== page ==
Some herbal therapies and supplements can increase or decrease the effects of anticoagulant (blood thinning) treatment, augment the hypoglycemic effects of antidiabetics and the hypotensive effects of antihypertensive drugs. Fruits can affect blood sugar levels in diabetics, dangerously increase potassium levels in patients with renal disease. Some plants parts—flowers, leaves, seeds, fruits—have reported toxicities, unknown to many users.

This page will focus on information on herb-drug interactions. While some are from human clinical studies and observations, many are from animal studies. The list is, of course, incomplete but updated as new information is gathered from frequent updating on scientific studies for the medicinal plants.

Possible Herb-Drug Interactions
Abukado (Avocda): Reported interaction with warfarin (Coumadin). It might decrease the effectiveness of coumadin and increase the risk of clotting.
Alfalfa: Reported interaction with anticoagulant therapy; toxicities, pregnancy concern, and bacterial contamination.
Alpasotis / Wormseed: Chenopodium oil may interact with drug increasing sensitivity to sunlight (photosensitizing), for example: Cipro, Levofloxacin, Septra, etc.
Ampalaya (Bitter melon): Antidiabetic synergism with Metformin and Glibenclamide.
Anis / Haras (Fennel): Because of inhibition of cytochrome P450 3A4 (CYP3A4), pharmacokinetic parameters of drugs metabolized by this isoenzyme may be affected. A significant interaction between ciprofloxacin and F. vulgaris has been demonstrated.
Apatot (Noni): Moderate drug interactions. Ace inhibitors interact with NONI. Some blood pressure medications can increase the potassium levels in blood, and taking NONI juice can further increase potassium in the blood. Noni might also cause harm to the liver, and should not be taken with medications with potential liver effect. (more)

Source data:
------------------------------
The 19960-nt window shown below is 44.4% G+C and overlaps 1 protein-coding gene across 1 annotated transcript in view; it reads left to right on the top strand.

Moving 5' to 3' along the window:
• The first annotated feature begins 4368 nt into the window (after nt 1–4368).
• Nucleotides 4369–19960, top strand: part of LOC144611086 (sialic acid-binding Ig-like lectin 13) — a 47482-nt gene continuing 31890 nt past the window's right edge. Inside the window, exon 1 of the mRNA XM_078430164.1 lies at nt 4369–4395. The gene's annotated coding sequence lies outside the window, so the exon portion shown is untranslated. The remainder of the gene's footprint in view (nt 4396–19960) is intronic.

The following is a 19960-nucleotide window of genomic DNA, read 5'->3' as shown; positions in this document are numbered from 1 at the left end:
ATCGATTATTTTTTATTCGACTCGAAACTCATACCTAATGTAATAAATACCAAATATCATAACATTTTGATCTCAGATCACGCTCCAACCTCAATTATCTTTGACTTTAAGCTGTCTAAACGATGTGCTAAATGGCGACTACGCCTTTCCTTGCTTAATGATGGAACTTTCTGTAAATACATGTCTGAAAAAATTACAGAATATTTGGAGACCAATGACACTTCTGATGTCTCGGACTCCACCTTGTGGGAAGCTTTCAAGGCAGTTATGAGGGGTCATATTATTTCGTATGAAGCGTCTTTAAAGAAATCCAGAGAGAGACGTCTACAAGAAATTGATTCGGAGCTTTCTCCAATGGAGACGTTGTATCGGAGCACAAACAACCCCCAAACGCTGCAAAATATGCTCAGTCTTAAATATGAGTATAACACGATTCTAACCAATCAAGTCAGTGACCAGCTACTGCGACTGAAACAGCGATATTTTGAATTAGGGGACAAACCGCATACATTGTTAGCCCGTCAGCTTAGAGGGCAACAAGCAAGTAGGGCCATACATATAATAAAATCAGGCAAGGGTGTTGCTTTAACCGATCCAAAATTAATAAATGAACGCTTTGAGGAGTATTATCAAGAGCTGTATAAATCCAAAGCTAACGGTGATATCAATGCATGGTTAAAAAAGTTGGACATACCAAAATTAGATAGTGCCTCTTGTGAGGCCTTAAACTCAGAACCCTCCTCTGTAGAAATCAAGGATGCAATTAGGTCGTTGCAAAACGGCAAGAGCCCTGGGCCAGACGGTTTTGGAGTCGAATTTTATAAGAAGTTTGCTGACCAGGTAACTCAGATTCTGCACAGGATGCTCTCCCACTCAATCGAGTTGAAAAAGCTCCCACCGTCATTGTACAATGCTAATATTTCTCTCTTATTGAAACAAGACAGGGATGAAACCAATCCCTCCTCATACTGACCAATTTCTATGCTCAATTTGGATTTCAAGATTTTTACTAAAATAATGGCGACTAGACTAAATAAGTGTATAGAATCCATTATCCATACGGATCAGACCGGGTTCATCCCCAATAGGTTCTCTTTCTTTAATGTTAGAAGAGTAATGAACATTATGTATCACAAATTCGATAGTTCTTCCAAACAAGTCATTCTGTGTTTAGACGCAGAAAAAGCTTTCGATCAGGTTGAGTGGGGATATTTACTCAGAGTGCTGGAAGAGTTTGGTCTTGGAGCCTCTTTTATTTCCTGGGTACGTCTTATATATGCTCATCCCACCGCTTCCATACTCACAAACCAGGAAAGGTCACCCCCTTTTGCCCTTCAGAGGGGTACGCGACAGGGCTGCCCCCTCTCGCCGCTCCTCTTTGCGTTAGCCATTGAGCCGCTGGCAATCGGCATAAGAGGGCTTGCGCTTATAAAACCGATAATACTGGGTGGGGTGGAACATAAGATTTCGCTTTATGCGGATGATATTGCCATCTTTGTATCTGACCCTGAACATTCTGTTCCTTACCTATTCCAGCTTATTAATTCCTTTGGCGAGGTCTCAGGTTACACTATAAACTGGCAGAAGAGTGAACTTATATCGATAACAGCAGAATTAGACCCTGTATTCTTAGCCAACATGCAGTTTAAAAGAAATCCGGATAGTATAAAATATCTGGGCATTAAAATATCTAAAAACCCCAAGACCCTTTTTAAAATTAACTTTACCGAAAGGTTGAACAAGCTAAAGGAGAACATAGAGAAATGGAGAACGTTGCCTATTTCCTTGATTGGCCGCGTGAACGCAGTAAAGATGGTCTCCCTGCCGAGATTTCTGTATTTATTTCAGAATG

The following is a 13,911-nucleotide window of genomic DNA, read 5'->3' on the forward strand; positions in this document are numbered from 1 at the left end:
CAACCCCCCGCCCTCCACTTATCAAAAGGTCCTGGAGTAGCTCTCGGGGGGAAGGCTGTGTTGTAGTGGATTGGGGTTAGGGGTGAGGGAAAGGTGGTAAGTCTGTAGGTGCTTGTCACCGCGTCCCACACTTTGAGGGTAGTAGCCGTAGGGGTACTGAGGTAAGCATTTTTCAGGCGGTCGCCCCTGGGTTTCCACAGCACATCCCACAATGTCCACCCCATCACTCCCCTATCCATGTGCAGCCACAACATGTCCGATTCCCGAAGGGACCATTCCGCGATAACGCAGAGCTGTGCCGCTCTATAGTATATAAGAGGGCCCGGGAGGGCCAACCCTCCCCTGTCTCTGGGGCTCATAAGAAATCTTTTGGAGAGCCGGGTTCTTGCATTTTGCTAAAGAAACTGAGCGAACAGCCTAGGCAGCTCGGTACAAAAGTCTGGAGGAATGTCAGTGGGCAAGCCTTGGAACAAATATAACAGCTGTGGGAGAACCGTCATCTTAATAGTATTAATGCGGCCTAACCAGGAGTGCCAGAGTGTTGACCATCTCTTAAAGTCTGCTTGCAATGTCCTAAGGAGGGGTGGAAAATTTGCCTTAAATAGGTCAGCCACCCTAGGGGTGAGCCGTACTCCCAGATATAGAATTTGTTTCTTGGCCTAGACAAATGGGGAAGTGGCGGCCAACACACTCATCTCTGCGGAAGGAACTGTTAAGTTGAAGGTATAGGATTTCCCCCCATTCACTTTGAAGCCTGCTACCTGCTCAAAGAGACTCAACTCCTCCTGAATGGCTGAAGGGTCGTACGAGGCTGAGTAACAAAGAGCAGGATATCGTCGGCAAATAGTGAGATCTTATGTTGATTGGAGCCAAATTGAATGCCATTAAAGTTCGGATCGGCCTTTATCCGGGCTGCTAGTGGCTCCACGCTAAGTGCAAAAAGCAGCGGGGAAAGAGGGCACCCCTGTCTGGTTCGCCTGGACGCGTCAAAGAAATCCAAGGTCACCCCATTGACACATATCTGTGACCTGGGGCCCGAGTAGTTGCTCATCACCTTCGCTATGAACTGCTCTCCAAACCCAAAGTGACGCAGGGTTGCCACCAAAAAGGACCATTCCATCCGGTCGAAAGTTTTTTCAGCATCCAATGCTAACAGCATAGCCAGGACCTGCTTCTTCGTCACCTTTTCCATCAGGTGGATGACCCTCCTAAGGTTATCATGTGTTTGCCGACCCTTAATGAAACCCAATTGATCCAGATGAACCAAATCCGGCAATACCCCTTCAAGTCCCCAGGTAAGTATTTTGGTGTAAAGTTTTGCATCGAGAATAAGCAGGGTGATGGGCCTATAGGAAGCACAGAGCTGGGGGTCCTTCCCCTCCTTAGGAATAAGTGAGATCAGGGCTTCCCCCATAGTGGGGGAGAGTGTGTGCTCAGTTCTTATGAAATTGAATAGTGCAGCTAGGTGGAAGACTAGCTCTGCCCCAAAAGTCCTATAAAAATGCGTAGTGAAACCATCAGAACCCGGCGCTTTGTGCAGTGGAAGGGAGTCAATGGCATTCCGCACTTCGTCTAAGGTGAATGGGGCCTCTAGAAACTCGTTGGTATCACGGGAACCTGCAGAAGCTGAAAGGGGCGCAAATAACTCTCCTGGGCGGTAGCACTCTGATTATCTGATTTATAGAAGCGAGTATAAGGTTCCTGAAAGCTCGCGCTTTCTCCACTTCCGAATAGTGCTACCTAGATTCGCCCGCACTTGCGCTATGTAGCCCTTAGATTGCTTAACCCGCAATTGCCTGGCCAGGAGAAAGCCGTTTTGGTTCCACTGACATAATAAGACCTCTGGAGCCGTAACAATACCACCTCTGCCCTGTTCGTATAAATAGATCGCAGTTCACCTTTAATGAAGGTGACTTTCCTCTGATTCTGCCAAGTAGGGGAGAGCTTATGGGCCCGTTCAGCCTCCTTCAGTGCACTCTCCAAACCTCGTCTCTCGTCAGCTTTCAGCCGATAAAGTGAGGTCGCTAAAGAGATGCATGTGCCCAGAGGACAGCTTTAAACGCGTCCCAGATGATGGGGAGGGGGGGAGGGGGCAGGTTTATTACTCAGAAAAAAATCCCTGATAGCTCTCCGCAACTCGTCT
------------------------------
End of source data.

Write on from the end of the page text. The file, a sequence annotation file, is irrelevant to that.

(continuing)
Acerola (Barbados cherry): Moderate interactions with flluphenazine (may decrease how well Prolixin wells), warfarin (may decrease the effect of coumadin); minor interactions: its high vitamin C content may increase the absorption of estrogen and increase its side effects.
Arnica (Mountain arnica): May reduce hypotensive effects; may potentiate anticoagulant effect of medications that slow blood clottings and increase the chance of bruising and bleeding.
Arugula (Salad rocket): The vitamin K content of arugula (110-130 µg/100 g) may cause a problem of anticoagulant resistance for patients taking warfarin (Coumadin) for the prevention of venous or arteria thrombosis.
Asparagus: Has moderate interactions in lithium. Taking asparaagus with lithium might decrease the excretion of llithium, increasing drug levels and cause serious side effects.
Ayapana (White snakeroot): Leaves contain naturally occurring coumarins with blood thinning and anti-coagulant effect. A patient on blood thinning medications should avoid the concomitant use of ayapana and should consult a physician.